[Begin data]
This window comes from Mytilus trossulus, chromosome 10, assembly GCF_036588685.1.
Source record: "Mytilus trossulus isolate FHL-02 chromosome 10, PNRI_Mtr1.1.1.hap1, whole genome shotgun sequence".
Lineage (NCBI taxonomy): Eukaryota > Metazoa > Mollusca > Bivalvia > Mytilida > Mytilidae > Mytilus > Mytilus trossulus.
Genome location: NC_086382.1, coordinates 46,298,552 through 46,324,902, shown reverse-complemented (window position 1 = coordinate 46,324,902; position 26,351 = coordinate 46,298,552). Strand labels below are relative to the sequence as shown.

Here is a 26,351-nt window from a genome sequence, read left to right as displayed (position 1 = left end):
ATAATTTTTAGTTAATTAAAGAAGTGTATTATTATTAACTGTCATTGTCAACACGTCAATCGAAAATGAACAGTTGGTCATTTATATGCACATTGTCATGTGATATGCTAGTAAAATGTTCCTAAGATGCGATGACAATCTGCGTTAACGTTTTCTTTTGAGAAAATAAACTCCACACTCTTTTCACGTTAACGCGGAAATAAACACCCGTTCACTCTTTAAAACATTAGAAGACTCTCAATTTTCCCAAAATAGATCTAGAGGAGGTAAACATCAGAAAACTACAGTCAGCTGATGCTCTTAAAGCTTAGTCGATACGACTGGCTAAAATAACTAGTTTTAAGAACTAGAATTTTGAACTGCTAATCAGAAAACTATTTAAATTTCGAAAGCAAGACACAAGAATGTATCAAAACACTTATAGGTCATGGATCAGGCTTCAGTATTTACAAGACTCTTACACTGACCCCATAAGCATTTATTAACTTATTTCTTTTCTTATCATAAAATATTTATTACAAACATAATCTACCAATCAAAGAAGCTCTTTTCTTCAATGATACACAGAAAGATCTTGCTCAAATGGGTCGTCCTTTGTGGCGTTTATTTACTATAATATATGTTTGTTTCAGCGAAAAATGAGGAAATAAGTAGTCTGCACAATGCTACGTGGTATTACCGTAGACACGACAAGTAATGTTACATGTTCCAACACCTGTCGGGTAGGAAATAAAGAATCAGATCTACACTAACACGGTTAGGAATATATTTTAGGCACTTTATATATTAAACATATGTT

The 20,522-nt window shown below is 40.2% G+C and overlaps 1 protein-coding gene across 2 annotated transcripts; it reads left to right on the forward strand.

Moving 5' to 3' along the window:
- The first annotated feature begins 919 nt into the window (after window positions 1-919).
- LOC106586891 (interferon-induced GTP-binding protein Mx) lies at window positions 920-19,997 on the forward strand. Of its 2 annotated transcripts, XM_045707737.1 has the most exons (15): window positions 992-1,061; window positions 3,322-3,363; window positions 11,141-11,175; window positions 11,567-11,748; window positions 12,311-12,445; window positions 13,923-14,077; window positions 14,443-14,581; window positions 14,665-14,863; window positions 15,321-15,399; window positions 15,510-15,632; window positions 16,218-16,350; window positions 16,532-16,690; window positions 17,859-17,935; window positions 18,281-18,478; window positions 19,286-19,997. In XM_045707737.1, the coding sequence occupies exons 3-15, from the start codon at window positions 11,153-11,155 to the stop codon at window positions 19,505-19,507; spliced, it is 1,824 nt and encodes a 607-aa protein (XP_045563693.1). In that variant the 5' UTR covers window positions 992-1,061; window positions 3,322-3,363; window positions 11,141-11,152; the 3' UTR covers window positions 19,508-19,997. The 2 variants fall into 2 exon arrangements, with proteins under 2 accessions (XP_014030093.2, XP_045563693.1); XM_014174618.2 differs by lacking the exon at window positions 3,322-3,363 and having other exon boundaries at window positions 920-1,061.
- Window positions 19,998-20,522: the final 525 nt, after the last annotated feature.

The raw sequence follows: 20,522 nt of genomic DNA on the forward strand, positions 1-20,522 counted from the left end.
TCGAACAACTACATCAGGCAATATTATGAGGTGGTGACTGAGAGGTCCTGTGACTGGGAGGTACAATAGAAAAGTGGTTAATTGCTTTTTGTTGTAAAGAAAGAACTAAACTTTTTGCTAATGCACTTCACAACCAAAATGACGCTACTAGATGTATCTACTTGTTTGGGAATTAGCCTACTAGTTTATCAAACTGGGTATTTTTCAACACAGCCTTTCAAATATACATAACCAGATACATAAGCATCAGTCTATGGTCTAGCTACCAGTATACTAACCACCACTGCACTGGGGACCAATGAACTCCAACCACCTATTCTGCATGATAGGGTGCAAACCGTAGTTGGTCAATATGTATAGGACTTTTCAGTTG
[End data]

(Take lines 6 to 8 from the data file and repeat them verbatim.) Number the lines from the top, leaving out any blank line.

ATAATTTTTAGTTAATTAAAGAAGTGTATTATTATTAACTGTCATTGTCAACACGTCAATCGAAAATGAACAGTTGGTCATTTATATGCACATTGTCATGTGATATGCTAGTAAAATGTTCCTAAGATGCGATGACAATCTGCGTTAACGTTTTCTTTTGAGAAAATAAACTCCACACTCTTTTCACGTTAACGCGGAAATAAACACCCGTTCACTCTTTAAAACATTAGAAGACTCTCAATTTTCCCAAAATAGATCTAGAGGAGGTAAACATCAGAAAACTACAGTCAGCTGATGCTCTTAAAGCTTAGTCGATACGACTGGCTAAAATAACTAGTTTTAAGAACTAGAATTTTGAACTGCTAATCAGAAAACTATTTAAATTTCGAAAGCAAGACACAAGAATGTATCAAAACACTTATAGGTCATGGATCAGGCTTCAGTATTTACAAGACTCTTACACTGACCCCATAAGCATTTATTAACTTATTTCTTTTCTTATCATAAAATATTTATTACAAACATAATCTACCAATCAAAGAAGCTCTTTTCTTCAATGATACACAGAAAGATCTTGCTCAAATGGGTCGTCCTTTGTGGCGTTTATTTACTATAATATATGTTTGTTTCAGCGAAAAATGAGGAAATAAGTAGTCTGCACAATGCTACGTGGTATTACCGTAGACACGACAAGTAATGTTACATGTTCCAACACCTGTCGGGTAGGAAATAAAGAATCAGATCTACACTAACACGGTTAGGAATATATTTTAGGCACTTTATATATTAAACATATGTT

The 20,522-nt window shown below is 40.2% G+C and overlaps 1 protein-coding gene across 2 annotated transcripts; it reads left to right on the forward strand.

Moving 5' to 3' along the window: